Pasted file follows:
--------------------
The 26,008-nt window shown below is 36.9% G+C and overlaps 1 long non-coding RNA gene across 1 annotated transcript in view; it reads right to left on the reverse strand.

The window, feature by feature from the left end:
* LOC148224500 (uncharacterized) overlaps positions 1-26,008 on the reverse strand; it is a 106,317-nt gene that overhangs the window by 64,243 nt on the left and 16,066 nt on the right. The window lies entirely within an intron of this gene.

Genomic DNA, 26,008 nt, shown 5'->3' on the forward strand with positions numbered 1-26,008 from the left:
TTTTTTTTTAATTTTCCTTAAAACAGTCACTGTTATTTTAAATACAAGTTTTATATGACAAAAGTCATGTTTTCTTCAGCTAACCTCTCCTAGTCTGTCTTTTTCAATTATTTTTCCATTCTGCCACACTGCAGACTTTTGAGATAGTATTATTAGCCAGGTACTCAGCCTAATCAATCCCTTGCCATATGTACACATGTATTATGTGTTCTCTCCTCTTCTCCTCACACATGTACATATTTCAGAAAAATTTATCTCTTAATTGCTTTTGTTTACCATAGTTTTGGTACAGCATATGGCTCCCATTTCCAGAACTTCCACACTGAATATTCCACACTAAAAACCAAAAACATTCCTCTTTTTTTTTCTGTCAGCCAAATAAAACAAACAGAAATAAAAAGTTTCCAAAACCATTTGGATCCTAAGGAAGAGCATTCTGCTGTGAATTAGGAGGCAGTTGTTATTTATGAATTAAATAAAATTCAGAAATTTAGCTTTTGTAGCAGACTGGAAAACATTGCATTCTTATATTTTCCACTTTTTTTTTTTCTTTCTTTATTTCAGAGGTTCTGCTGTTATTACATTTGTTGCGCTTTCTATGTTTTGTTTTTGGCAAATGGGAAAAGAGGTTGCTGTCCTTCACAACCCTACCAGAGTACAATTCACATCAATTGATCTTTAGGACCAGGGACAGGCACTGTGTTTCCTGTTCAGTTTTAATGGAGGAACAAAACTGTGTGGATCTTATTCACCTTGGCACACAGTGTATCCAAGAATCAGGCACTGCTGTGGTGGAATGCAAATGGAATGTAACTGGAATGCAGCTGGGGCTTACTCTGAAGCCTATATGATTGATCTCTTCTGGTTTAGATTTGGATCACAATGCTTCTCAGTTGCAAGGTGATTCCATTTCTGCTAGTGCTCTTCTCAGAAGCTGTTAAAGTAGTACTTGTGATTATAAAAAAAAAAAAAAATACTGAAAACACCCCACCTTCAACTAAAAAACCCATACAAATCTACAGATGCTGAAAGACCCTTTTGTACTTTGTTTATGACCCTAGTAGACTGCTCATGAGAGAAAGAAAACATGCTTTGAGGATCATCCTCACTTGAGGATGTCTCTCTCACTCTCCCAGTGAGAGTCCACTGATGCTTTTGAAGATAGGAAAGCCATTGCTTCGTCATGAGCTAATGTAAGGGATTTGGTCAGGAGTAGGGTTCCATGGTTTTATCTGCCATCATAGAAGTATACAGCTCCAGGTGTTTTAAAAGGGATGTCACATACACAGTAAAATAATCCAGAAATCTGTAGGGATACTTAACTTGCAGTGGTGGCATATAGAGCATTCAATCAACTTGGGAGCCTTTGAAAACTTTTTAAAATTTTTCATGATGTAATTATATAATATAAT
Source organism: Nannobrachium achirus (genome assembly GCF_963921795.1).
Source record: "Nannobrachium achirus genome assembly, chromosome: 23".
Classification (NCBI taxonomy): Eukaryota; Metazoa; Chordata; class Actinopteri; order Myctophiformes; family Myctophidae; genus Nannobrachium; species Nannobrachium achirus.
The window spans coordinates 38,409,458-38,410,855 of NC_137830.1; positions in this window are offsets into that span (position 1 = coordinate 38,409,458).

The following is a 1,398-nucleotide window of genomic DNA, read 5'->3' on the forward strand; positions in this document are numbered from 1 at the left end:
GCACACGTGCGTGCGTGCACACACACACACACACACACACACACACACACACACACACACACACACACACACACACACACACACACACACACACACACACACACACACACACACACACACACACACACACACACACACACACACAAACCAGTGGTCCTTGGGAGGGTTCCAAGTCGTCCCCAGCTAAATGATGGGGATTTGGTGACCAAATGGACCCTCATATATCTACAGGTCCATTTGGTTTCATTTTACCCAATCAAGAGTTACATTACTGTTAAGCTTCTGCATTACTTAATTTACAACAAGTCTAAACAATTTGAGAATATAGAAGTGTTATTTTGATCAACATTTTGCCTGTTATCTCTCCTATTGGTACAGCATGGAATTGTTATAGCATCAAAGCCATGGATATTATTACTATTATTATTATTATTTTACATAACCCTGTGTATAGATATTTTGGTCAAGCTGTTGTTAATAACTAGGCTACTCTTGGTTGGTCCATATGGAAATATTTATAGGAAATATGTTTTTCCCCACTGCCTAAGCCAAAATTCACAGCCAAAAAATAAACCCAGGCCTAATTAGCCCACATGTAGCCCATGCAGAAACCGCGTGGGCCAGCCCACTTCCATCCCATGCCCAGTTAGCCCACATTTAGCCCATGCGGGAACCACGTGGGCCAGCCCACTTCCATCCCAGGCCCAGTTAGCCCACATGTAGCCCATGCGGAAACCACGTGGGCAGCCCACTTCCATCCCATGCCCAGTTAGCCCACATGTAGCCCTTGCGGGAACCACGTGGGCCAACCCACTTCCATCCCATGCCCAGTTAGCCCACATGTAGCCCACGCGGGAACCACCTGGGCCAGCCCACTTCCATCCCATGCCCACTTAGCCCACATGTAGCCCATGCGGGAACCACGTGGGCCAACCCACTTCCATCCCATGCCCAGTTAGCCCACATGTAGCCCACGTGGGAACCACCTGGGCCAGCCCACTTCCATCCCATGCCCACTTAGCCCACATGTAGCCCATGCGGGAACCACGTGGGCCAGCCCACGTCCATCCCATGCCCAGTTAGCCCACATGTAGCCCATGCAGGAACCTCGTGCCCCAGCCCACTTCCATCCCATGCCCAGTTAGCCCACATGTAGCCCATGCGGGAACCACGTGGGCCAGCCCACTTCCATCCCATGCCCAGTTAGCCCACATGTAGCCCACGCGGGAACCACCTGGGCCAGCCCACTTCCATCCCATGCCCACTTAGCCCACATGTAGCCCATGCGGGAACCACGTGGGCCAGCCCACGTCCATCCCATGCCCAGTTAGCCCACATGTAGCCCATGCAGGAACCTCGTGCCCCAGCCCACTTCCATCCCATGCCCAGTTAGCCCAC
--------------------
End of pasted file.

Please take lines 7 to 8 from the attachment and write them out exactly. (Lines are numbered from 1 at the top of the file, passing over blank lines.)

Source record: "Nannobrachium achirus genome assembly, chromosome: 23".
Classification (NCBI taxonomy): Eukaryota; Metazoa; Chordata; class Actinopteri; order Myctophiformes; family Myctophidae; genus Nannobrachium; species Nannobrachium achirus.